Date of Degree


Document Type


Degree Name



Liberal Studies


Elizabeth Macaulay-Lewis

Subject Categories

Classical Archaeology and Art History


Romanization, Mosaics, Britain, Roman, Fishbourne, Colchester


Romanization has been discussed extensively by scholars as a way to describe the acculturation of providences under the Roman Empire. This thesis will look at mosaics from two early sites in southeast Britain and examine their connection to the Roman Empire. Fishbourne, Roman Palace presents us with a detailed view of a private villa from the first century. The city of Colchester provides a non-elite, urban perspective from the second century. Both sites contain surviving mosaics that provide a lasting imprint of the visual and material culture that was valued in Britain during its early years under Roman occupation.

In many ways, Romanization was not a result of influence from Rome alone. It was an amalgamation of cultures and influences from the other provinces within the Empire, not only Italy, but also in particular Gaul. Communication and trade with Gaul was already established at this time, so it is unsurprising that many first century mosaics found at Fishbourne have connections to this area of the continent. The mosaics at Colchester provide a smooth transition from the Fishbourne mosaics that rely heavily on imported artisans. The use of mosaics in the second century was more extensive in Britain and locally skilled mosaicists were used, as seen at Colchester.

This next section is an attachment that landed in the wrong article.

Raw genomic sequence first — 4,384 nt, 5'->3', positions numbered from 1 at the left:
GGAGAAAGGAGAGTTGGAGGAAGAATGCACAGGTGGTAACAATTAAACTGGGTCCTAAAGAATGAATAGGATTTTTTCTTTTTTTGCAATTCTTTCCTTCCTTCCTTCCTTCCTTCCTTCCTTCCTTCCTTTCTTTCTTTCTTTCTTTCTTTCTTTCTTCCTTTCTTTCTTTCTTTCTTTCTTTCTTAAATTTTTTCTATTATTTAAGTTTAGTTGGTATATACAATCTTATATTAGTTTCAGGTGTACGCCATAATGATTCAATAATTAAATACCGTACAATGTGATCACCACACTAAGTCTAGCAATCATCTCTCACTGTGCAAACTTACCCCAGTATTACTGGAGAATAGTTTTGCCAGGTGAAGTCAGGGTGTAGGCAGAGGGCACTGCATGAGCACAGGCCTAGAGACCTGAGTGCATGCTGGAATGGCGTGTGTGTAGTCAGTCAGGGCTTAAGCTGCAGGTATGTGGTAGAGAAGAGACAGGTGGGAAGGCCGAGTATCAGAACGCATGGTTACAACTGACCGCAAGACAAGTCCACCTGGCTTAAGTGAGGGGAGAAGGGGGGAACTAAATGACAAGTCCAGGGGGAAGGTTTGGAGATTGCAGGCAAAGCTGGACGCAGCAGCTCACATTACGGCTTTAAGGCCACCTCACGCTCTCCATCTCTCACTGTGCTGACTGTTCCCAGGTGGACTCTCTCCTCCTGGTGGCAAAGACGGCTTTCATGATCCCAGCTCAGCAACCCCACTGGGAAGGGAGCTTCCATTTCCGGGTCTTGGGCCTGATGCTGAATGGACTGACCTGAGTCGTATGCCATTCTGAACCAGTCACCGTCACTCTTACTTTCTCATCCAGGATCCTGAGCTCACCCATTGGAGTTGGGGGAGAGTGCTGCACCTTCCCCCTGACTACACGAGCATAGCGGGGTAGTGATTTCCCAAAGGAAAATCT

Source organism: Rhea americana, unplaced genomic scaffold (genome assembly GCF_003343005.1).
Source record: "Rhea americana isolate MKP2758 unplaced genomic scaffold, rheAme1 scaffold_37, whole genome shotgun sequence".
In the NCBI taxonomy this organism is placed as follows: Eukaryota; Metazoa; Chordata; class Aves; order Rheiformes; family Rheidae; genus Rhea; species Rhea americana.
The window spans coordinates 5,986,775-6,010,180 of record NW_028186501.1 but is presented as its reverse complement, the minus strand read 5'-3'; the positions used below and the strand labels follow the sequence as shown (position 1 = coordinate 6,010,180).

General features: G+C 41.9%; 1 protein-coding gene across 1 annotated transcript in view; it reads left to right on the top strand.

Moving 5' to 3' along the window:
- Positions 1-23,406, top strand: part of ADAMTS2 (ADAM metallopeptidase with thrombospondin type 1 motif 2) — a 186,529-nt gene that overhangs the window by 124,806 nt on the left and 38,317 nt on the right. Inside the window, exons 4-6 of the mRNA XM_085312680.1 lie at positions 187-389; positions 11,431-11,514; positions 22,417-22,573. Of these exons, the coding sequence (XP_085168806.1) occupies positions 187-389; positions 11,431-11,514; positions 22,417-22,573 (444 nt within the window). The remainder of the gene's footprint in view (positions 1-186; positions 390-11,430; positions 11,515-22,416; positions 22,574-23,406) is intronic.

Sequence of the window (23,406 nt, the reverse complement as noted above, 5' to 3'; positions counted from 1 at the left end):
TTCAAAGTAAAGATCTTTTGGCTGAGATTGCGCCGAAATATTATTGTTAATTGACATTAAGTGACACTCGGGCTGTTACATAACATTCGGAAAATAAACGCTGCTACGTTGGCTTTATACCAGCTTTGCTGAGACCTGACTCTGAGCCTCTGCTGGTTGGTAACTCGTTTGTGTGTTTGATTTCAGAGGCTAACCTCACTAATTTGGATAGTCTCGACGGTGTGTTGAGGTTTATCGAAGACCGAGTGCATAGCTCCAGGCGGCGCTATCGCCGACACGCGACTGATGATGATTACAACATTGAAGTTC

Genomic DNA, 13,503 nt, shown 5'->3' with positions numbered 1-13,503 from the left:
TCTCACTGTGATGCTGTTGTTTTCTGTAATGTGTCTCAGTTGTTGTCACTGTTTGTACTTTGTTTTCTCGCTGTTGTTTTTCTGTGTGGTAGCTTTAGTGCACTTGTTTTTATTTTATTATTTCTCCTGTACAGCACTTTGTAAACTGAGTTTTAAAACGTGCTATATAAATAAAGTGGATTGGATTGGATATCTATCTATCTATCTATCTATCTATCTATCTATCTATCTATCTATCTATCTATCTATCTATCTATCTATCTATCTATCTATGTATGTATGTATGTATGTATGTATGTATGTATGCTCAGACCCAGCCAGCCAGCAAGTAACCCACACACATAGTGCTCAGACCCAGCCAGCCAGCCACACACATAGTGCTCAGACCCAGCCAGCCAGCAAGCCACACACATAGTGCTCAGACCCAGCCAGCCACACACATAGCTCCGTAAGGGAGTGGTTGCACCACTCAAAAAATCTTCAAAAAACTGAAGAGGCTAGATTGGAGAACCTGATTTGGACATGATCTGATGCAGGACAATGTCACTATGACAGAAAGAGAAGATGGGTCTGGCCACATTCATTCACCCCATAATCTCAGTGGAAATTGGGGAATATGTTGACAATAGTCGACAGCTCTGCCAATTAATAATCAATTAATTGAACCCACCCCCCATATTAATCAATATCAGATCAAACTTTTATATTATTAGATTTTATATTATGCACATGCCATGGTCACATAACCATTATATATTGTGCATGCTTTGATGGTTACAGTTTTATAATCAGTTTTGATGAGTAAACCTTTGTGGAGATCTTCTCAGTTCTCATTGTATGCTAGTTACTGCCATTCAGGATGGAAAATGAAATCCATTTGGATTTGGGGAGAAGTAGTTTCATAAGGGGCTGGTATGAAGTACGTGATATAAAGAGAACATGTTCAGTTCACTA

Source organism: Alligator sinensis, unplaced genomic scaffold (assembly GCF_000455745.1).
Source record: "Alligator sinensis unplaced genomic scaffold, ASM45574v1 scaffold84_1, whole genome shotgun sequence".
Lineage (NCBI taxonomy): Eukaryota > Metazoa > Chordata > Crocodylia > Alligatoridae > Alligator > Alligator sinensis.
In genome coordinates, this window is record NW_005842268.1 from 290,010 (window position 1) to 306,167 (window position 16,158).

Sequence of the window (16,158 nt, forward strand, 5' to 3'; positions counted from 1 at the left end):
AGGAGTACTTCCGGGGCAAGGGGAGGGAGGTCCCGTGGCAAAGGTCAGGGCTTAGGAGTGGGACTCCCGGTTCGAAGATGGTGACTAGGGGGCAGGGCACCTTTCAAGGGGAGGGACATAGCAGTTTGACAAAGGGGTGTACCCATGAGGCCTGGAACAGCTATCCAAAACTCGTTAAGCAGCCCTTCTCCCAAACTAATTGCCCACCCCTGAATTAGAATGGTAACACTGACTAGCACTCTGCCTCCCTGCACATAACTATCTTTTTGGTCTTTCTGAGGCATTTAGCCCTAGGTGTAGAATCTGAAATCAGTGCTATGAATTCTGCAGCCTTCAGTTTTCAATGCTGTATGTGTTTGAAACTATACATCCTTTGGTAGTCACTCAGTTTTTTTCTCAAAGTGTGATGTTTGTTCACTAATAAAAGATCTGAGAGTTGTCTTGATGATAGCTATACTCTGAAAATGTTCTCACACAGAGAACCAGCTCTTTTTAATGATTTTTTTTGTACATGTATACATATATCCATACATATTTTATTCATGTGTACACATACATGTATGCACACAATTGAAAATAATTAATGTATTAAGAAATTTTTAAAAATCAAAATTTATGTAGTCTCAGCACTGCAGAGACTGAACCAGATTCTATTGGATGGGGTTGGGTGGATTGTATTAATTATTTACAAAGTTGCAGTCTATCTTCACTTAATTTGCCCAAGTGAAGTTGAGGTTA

Through the mosaics at these two sites, this thesis will look at the people who inhabited the villa and city, respectively, the iconography and design of the mosaics, and the connections they had to the continent, other cities in southwestern Britain, and each other. The fusion of ideas, workmanship, and themes within these Romano-British mosaics allow us to view the gradual Romanization taking place in southeastern Britain following Roman conquest.